That Dáil Éireann:
notes the report of the independent examination by Mr. Paul Coffey SC of the concerns of the Stardust Victims Committee in relation to the investigation of the cause of the fire disaster;
acknowledges that the cause of the fire is unknown, the original finding of arson is a mere hypothetical explanation and is not demonstrated by any evidence and that none of the persons present on the night of the fire can be held responsible for it;
accepts the view of Mr. Coffey that to establish a new Tribunal to investigate the cause of the fire in the absence of any identified evidence would not be in the public interest;
supports the Government in establishing a Committee to monitor the counselling and medical needs of the survivors and bereaved; and
expresses its continuing and deep sympathy with all of the victims and bereaved of the Stardust Fire tragedy.
The circumstances of the tragedy at the Stardust will no doubt be recounted by many of those who speak this evening and the brutal facts are known to us all. Nevertheless, it is only right that I begin by recording them, out of respect for all affected and in recognition of the magnitude of the tragedy.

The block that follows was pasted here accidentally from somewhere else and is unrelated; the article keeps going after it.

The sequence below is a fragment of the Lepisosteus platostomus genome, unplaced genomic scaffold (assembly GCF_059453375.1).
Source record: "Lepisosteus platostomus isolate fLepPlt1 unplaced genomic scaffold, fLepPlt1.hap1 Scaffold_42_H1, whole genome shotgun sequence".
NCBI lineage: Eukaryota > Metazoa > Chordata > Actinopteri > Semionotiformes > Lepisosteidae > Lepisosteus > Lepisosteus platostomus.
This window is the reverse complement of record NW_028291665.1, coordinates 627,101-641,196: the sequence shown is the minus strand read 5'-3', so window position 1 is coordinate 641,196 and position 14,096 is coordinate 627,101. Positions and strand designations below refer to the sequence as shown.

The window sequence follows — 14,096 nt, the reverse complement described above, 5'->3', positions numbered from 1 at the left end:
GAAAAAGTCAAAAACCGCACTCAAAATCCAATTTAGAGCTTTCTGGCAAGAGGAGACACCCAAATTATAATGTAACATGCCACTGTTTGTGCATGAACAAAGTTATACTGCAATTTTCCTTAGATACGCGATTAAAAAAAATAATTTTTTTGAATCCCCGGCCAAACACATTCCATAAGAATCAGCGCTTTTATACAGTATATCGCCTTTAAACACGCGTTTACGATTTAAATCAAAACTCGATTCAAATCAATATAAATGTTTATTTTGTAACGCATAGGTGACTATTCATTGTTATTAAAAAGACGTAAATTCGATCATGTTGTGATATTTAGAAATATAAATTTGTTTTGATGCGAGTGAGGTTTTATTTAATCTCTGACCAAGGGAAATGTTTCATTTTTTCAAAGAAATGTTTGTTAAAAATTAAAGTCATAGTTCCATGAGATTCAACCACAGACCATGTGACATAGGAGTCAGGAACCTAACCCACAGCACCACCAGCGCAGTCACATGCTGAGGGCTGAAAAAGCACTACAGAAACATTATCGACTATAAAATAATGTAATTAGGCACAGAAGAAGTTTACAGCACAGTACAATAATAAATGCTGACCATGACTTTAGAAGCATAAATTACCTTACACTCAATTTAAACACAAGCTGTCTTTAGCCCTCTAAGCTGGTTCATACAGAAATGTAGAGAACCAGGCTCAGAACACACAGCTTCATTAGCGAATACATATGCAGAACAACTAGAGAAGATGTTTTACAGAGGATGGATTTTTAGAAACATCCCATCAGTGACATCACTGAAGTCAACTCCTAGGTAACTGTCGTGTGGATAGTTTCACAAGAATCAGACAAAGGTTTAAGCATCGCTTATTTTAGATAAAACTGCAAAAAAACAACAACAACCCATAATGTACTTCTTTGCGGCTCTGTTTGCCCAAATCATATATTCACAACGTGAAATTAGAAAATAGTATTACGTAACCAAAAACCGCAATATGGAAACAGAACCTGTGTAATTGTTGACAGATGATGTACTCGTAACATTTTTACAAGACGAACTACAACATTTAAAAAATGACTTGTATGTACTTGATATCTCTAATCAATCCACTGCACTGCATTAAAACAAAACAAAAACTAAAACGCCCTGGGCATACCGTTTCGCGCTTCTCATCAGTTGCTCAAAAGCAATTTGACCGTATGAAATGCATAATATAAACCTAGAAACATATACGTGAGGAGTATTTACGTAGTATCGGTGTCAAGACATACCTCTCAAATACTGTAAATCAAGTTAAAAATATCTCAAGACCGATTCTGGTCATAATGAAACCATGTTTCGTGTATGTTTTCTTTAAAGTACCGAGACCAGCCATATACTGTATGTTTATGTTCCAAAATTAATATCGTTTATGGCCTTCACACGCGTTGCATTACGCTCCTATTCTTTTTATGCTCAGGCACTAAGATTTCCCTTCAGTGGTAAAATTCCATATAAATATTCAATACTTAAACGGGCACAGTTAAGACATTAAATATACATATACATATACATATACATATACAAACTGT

On the evening of 13 February 1981, of the tens of thousands of young people who went out to enjoy themselves across the country, several hundred attended a disco at the Stardust ballroom in Artane, Dublin. Forty-eight of those young people never came home, 148 were seriously injured and all were caught up in what was undoubtedly one of the most horrific events of recent history. The reaction throughout society was one of immediate and overwhelming shock, sympathy and outrage. Compelled by the same feelings, the then Government moved quickly to establish a tribunal of inquiry with extensive terms of reference to inquire into the circumstances of the fire, as well as the measures to prevent and deal with it.
The inquiry, carried out by a former Chief Justice, was a substantial and extensive examination. It sat for 122 days and heard evidence from 363 witnesses, 161 of whom were present in the building on the night of the fire. Its findings as to the adequacy of the fire safety measures in place were damning, as were its conclusions concerning the means of escape. The locking and chaining of doors intended for fire escape are recalled by everyone to this day.
The tribunal was also highly critical of the emergency response. Notwithstanding the dedication and bravery of the individual officers, it found the management systems, equipment and training of the fire service were lacking. It also found serious shortcomings in the initial investigation by the Garda, the Forensic Science Laboratory and in the overall regulatory environment.